Two versions of the most common myth about the origin of the symbol concern the death of Saint James, who was killed in
for his convictions about his brother, John. James had spent some time preaching on the Jerusalem Iberian Peninsula.
Version 1: After James' death, his disciples shipped his body to the Iberian Peninsula to be buried in what is now
. Off the coast of Santiago a heavy storm hit the ship, and the body was lost to the ocean. After some time, however, the body washed ashore undamaged, covered in scallops. Spain
Version 2: After James' death his body was mysteriously transported by a ship with no crew back to the Iberian Peninsula to be buried in what is now
. As James' ship approached land, a wedding was taking place on the shore. The young bridegroom was on horseback, and on seeing the ship approaching, his horse got spooked, and the horse and rider plunged into the sea. Through miraculous intervention, the horse and rider emerged from the water alive, covered in seashells. Santiago
The scallop shell also acts as a metaphor. The grooves in the shell, which come together at a single point, represent the various routes pilgrims traveled, eventually arriving at a single destination: the tomb of James in Santiago de Compostela. The shell is also a metaphor for the pilgrim. As the waves of the ocean wash scallop shells up on the shores of
, God's hand also guided the pilgrims to Santiago. Galicia
The scallop design symbolizes the many European starting points from which medieval pilgrims began their journey, all drawn to a single point at the base of the shell, Santiago de Compostela. Today in
cement scallop shell markers along the Camino reassure participants that they have not taken a wrong turn and local residents decorate their gardens and houses with shells in solidarity with the pilgrims. A recent pilgrim recalled that the shells “came in various forms: ceramic shells fitted onto road markers, government-issue traffic signs marked with an abstract shell, shining brass shells embedded in sidewalks. Some were broken, some had been stolen as souvenirs leaving only a trace of their presence, some were beautiful, some so simply sketched as to provide the mere suggestion of a shell. In all their variations, they marked the route for hundreds of miles. They reminded all of us pilgrims that in the midst of a world both beautiful and broken there are signs to help lead us forward, sometimes right under our feet.” Spain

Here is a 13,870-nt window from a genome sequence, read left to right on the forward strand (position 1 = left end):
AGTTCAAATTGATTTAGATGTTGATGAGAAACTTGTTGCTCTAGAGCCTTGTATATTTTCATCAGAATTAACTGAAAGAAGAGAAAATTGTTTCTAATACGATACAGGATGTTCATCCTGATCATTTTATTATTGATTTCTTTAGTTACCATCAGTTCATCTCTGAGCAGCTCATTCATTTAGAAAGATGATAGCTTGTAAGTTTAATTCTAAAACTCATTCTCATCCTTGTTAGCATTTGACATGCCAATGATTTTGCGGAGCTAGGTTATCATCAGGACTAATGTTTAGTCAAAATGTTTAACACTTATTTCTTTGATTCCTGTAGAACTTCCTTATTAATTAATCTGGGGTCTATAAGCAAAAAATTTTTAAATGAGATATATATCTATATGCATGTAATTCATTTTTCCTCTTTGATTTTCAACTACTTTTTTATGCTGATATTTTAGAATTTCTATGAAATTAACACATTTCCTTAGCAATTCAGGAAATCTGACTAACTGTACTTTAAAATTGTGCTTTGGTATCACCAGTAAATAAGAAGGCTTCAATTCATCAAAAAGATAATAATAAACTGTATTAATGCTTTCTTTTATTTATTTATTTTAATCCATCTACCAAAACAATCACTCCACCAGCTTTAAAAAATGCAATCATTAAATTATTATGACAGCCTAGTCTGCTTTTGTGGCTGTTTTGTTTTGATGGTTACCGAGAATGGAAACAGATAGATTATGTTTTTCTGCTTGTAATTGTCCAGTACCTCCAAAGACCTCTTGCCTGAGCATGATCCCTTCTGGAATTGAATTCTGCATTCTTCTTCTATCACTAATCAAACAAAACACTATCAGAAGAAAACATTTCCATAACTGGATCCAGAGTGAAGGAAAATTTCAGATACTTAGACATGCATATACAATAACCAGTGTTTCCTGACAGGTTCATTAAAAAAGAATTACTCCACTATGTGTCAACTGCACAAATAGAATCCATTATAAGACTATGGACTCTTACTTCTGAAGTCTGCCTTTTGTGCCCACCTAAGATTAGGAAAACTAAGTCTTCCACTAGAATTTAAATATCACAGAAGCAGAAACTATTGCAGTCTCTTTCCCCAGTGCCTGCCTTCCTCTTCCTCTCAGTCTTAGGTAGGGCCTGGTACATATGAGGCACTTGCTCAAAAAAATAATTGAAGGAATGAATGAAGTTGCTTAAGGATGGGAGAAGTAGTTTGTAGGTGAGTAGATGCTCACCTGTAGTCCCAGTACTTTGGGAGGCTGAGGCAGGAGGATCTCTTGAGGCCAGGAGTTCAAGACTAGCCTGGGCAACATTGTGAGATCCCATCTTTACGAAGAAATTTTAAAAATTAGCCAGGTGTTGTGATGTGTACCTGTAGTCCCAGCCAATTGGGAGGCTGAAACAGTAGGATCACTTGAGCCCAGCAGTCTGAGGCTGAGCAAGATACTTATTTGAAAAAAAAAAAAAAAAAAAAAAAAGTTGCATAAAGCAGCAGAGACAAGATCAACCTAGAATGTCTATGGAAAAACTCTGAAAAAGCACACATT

Practical observers argue that the shell was adopted merely as a device for sipping water from streams along the way. If this is so, it quickly took on greater meaning even to the earliest pilgrims.
The scallop shell has thus become the main symbol of the Camino. Another explanation is that scallops are native to the Galician coast, and pilgrims would bring back a scallop shell to prove that they had been there, and completed their pilgrimage. Pilgrims could have their sins forgiven, and criminals were able to get out of prison if they completed the Camino. Many people did it in hopes of miraculous recovery from disease.
A scallop (pronounced /ˈskɒləp/ or /ˈskæləp/) is a marine bivalve mollusc of the family Pectinidae. Scallops are a cosmopolitan family, found in all of the world's oceans. Many scallops are highly prized as a food source. The brightly colored, fan-shaped shells of some scallops, with their radiating fluted pattern, are valued by shell collectors.
The name "scallop" is derived from the Old French escalope, which means "shell".
And...did you know?
Winston Churchill's family coat of arms includes a scallop, as does John Wesley's (and as a result the scallop shell is used as an emblem of Methodism!).
If that hasn't wet your appetite for more knowledge - maybe this will!
Scallops taste divine and if you've never tried it, here's a link with an easy to prepare recipe!
Give me my scallop shell of quiet;
My staff of faith to walk upon;
My scrip of joy, immortal diet;
My bottle of salvation;
My gown of glory (hope's true gage)
And then I'll take my pilgrimage.
- Sir Walter Raleigh